in Gambier, Ohio, who were allotted two machines, one of which broke down within an hour, and waited 6, 8, 12 hours to vote. Their story made the national news, when the last student voted at 3 a.m.

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MarkusQ (166 posts) Click to send email to this author Click to send private message to this author Click to view this author's profile Click to add this author to your buddy list Click to add this author to your Ignore list Tue Dec-07-04 06:40 AM
Response to Original message
8.BINGO! And further...

Bingo! That's exactly the conclusion I've come to. But I don't have nearly so sharp a presentation of my data.

A few points which I have also found:


  • The definition of "active voters" partially hides the problem, since only voters who weren't suppressed in previous elections count against them. This is akin to only reporting rapes of virgins, and ignoring repeated rape of the same individual.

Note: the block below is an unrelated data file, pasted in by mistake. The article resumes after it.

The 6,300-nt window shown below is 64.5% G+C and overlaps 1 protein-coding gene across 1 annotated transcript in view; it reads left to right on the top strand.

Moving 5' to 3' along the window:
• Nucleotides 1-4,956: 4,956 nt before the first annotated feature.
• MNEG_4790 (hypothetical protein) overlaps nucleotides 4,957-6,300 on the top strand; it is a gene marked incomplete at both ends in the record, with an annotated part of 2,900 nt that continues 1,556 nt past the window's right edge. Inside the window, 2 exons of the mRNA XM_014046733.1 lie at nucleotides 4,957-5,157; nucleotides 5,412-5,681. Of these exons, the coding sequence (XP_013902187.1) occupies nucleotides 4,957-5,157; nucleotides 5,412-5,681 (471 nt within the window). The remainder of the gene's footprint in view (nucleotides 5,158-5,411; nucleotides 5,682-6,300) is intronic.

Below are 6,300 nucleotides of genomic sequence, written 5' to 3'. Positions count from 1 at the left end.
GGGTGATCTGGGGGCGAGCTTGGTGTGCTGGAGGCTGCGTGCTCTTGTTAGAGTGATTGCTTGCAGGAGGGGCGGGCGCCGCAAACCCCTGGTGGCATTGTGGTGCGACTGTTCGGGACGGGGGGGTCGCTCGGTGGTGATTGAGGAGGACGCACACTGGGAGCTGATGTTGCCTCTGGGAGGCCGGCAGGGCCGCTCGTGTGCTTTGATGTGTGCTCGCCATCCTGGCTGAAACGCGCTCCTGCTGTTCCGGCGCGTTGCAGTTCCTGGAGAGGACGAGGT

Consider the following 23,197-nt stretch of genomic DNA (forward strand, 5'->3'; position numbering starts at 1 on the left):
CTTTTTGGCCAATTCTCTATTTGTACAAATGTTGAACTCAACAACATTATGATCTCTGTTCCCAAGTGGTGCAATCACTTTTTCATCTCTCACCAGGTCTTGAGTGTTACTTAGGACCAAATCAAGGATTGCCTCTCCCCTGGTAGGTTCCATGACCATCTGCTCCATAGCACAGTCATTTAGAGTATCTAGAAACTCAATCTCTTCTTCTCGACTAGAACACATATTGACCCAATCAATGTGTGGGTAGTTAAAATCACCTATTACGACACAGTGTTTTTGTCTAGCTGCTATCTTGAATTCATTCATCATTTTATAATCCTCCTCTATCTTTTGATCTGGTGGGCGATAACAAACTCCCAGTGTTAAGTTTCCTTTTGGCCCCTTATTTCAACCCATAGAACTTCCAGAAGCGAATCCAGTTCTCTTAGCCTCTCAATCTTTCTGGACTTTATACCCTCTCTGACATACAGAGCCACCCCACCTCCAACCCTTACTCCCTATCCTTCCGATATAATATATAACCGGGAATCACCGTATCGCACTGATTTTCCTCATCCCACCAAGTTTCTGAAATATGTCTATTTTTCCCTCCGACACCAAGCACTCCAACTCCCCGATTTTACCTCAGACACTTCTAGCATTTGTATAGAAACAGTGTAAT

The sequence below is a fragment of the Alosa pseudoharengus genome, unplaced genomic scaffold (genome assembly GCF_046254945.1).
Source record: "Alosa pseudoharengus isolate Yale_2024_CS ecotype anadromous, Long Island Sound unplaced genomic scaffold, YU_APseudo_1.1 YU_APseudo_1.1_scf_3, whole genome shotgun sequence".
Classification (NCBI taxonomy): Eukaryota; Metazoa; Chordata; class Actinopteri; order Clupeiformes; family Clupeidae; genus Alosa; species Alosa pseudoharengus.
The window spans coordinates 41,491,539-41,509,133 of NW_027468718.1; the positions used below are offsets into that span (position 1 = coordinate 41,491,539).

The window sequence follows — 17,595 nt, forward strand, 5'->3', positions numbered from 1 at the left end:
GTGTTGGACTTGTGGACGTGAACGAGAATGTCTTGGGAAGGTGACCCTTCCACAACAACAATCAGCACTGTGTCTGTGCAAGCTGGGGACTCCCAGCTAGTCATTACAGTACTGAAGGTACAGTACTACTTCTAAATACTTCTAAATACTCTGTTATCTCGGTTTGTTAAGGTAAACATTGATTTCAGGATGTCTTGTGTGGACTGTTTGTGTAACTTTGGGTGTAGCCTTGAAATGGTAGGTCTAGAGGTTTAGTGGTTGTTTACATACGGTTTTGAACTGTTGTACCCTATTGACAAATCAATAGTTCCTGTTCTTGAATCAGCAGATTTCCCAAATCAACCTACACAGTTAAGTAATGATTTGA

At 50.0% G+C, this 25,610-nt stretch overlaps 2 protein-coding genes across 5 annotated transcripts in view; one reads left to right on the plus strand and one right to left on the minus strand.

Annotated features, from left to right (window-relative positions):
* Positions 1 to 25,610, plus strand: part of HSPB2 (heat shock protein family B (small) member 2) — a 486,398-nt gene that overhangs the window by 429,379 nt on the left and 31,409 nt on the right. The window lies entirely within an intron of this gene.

• Another way in which the same point manifests itself: you state that voter turnout is "expected" to be lower in Democratic precincts. Why should that be? If the answer is "based on historical data" you may simply be showing that the suppression has been going on for years.
  • There is a demonstrable effect of the suppression on the results, since machines come in discrete units. However, "demonstrable" in this context does not mean "obvious"--I'm working on finding a way to make it so.

Thanks again for the wonderful write up!


--MarkusQ

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electropop (86 posts) Click to send email to this author Click to send private message to this author Click to view this author's profile Click to add this author to your buddy list Click to add this author to your Ignore list Tue Dec-07-04 07:22 AM
Response to Original message
10.Amazing work

Thank you for sharing the graphics. Awe-inspiring.